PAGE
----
The first green beans of the season just filled a six inch azalea pot. That's about 10 beans each, not a real auspicious start. There are only a couple dozen plants in Lee's garden though, so its job is just to wet our whistles. Down at Millie's, there are three nicely hoed rows west of her house. With the rain this week, every bloom ought to make a pod. Our shelving in the basement is empty of beans; we won't need much encouragement when it comes time to pick.
Thus will commence the cluttering of the kitchen. Up will come the jars from the basement. Down will come the pressure canner from the kitchen closet. In will come the stainless steel canner from its winter home on top of the fridge on the back porch.
I was born to can. Its in my blood and my gene pool, but this is a perfect example for those who wish to argue 'nature' or 'nurture'. My grandmother's narrow galley kitchen radiated heat from the multiple enameled canners spewing dangerous geysers of steam across the walk way. The back porch table where we kids ate would be covered in jars cooled and ready to be hauled to the basement. Endless buckets of my grandfather's produce marched by the back porch stairs, multiplying like the brooms in Fantasia. Or, at least I'm sure it seemed that way to my grandmother.
Granny's basement was a cornucopia of produce: beans, pickles,tomatoes, peaches, plums, pears, applesauce, and probably lots of other vegetables I don't remember because I didn't like them at the time!!
My folks planted a big garden out at the farm too. My mother canned all permutations of tomatoes, but my favorite recipe was her chili sauce. Tangy, not hot, it included lots and lots of onions and peppers. It was more pickled than salsa, sweet and sour both from lots of cider vinegar, cinnamon, and cloves. Anything cooked with tomatoes got a healthy dollop of chili sauce; I liked it better than ketchup, even if it made for a supremely messy burger.
Which isn't to say my mom's homemade ketchup was less than the elixir of the gods. Unfortunately, it took longer to cook than the seven days of creation; we only had homemade ketchup when we had no idea what else to do with all the tomatoes. The essence would permeate the house; the stain would remain on the cooking pot for a week even after scrubbing.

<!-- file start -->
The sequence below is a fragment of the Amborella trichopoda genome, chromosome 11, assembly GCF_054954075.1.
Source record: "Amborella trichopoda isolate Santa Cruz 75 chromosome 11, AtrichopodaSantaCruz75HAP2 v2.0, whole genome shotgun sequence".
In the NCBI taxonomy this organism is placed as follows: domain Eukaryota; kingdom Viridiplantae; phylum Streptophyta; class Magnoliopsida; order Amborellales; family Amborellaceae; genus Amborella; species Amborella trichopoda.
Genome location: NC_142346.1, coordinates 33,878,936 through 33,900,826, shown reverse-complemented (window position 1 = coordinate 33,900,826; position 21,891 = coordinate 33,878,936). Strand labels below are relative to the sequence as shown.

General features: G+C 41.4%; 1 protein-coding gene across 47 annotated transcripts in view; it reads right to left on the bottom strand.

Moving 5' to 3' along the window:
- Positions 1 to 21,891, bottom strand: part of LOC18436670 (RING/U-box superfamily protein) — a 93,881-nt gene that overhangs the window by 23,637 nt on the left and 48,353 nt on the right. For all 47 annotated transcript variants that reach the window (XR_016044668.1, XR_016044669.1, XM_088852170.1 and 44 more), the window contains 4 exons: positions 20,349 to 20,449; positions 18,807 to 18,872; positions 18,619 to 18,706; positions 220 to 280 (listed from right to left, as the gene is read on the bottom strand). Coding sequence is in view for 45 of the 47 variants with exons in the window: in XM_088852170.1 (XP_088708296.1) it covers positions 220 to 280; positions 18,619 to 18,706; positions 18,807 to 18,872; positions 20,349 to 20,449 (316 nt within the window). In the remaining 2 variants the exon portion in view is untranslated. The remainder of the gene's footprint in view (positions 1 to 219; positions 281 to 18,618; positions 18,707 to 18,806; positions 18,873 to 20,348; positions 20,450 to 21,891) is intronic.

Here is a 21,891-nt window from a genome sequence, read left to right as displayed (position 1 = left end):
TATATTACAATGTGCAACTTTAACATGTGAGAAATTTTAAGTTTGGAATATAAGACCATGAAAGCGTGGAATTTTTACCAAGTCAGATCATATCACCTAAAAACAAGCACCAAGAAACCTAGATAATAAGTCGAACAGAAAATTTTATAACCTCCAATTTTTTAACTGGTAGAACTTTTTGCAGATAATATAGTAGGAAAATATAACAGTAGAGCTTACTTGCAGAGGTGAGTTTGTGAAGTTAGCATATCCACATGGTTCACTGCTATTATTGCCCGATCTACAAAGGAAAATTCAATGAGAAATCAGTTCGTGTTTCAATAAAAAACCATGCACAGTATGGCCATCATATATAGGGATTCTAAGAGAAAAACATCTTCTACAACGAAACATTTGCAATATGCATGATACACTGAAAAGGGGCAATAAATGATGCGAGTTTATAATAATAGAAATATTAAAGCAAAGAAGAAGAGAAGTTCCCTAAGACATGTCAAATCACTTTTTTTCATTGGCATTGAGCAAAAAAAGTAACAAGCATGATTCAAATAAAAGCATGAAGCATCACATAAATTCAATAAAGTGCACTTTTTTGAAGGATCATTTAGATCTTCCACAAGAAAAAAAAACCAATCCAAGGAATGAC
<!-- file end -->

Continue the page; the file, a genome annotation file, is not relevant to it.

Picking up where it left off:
Little heathen that I was, I preferred store bought dill pickles for many years to home made bread and butter pickles. Fortunately, before I finished taking sandwiches for lunches, I saw the light and realized that virtually any meat sandwich went from dull to delicious with the application of a healthy forkful of bread and butter pickles. Those translucent slices of onion and cuke with pungent mustard seeds for extra zip were the perfect companions for anything from summer sausage to cold steak. Add some brown mustard and you had a deli treat....and really bad breath for the rest of the afternoon!
What home canned pickles have over store bought is the ineffable essence of crunch. Merely waffle cutting a cucumber doth not make it crisp. I will occasionally splurge on the purchase of a cold kosher dill, but like Charlie Dunn, 'once you have home-made, you'll never buy a store bought pair.' Well, OK, that's about boots, but you get the idea.
For whatever reason, maybe geography, maybe genealogy, I'd never had a lime pickle until I moved to Tarkio. I assume my Granny made them; I remember seeing crocks all over, but my mother did not. Millie made lime pickles though; after much discussion and analysis, we have concluded they are the secret ingredient to her famous and justly lauded potato salad. One of my prized gifts from my mother in law is a five gallon crock the perfect size for making lime pickles. Two gallons won't hold enough cucumbers if you've got a bumper crop going. Anything larger than five gallons is way too heavy to hoist to the sink to rinse the required three times.
Lime pickles are a three day project. First day, one slices the cukes, discarding the ends (they contain enzymes that can soften the final product) and dumps them into the lime solution in the crock. Lime is messy messy stuff....any splashes or puddles will stay white for repeated scrubbings. I always throw in a few ice cubes with my lime mixture, press down on the whole shebang with a large dinner plate, and keep the cukes submerged with the gallon of vinegar I will later use for the pickling solution.
The cukes steep overnight. Then comes the rinse cycle. One carefully lifts handfuls of crispy white slices into the sinkful of cool running water. Inevitably, the entire front of the cabinets takes on the look and smell of a hot spring. The only other alternative it to haul the entire crock, cukes and all, to the edge of the sink and dump the contents. I've tried both and found the drippy dribbling mess to be a less dangerous option to toes, fingers, cabinets and plumbing.
'Rinse three times' is the next instruction. Easier said than done. The best way to cleanse the pickles of the lime is to fill the sink with water, but replacing the drain to refill the sink is no small task. Before you know it, the bottom of the sink is full of crispy cucumber fragments, not slices.